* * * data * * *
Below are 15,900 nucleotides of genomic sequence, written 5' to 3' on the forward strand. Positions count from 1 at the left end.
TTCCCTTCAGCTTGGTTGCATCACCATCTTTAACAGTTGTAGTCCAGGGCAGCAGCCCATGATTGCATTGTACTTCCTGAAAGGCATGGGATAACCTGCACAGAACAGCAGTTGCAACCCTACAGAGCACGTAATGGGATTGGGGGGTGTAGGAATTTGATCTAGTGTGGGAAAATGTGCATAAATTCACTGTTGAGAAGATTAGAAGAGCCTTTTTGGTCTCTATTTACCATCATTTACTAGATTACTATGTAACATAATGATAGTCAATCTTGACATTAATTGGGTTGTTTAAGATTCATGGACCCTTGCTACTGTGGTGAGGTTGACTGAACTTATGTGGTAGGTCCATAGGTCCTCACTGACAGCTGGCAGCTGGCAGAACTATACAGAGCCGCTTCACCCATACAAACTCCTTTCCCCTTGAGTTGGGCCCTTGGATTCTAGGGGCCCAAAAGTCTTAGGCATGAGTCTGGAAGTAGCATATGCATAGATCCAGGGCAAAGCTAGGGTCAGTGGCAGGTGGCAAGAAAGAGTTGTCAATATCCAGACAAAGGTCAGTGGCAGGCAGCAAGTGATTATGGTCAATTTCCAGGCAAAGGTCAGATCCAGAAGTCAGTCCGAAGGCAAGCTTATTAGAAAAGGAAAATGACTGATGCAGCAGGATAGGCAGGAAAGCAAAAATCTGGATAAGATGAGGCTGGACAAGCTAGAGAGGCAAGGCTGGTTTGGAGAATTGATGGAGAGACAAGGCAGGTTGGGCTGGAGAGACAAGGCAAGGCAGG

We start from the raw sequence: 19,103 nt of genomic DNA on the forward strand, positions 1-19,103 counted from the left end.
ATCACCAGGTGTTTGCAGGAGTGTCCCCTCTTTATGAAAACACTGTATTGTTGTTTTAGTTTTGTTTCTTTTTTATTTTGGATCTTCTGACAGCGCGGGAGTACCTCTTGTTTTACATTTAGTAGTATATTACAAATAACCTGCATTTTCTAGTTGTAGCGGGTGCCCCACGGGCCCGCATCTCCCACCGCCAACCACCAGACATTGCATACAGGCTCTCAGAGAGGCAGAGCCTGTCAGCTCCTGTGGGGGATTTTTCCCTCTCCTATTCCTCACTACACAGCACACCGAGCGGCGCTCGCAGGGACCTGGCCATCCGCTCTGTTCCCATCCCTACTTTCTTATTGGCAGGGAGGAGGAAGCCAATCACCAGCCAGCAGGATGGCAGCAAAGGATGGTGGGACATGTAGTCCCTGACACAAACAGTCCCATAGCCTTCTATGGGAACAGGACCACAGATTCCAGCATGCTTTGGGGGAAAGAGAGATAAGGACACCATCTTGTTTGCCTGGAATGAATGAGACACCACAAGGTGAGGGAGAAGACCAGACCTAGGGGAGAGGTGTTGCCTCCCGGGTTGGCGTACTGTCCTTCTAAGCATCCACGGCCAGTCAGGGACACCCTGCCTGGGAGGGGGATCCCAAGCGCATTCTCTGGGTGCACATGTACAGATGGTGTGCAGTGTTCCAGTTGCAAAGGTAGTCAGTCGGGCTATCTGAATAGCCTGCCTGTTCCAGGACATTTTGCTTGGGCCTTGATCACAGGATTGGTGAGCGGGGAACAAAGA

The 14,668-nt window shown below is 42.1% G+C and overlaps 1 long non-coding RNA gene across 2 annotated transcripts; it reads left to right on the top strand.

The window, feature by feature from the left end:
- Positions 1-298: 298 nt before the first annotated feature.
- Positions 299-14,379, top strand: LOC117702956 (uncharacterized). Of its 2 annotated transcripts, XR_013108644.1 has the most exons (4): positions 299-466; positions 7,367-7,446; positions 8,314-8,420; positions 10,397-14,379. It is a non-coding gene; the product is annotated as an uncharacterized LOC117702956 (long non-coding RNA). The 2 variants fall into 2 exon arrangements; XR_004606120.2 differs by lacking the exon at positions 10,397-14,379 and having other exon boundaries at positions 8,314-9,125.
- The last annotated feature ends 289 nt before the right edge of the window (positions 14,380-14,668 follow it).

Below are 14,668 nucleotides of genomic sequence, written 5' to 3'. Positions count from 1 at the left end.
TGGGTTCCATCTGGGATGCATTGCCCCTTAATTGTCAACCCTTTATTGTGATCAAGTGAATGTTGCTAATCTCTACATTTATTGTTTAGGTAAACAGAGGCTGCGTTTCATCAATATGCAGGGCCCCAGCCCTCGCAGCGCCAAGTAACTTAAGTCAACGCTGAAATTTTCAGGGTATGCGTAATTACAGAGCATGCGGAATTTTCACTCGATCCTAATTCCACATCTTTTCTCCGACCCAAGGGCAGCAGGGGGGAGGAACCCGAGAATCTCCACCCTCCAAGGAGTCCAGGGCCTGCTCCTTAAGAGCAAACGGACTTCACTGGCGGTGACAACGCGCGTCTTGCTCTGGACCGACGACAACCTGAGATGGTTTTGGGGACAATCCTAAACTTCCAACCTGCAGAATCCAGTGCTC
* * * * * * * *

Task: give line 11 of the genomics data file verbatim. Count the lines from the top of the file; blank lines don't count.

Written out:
TGGGTTCCATCTGGGATGCATTGCCCCTTAATTGTCAACCCTTTATTGTGATCAAGTGAATGTTGCTAATCTCTACATTTATTGTTTAGGTAAACAGAGGCTGCGTTTCATCAATATGCAGGGCCCCAGCCCTCGCAGCGCCAAGTAACTTAAGTCAACGCTGAAATTTTCAGGGTATGCGTAATTACAGAGCATGCGGAATTTTCACTCGATCCTAATTCCACATCTTTTCTCCGACCCAAGGGCAGCAGGGGGGAGGAACCCGAGAATCTCCACCCTCCAAGGAGTCCAGGGCCTGCTCCTTAAGAGCAAACGGACTTCACTGGCGGTGACAACGCGCGTCTTGCTCTGGACCGACGACAACCTGAGATGGTTTTGGGGACAATCCTAAACTTCCAACCTGCAGAATCCAGTGCTC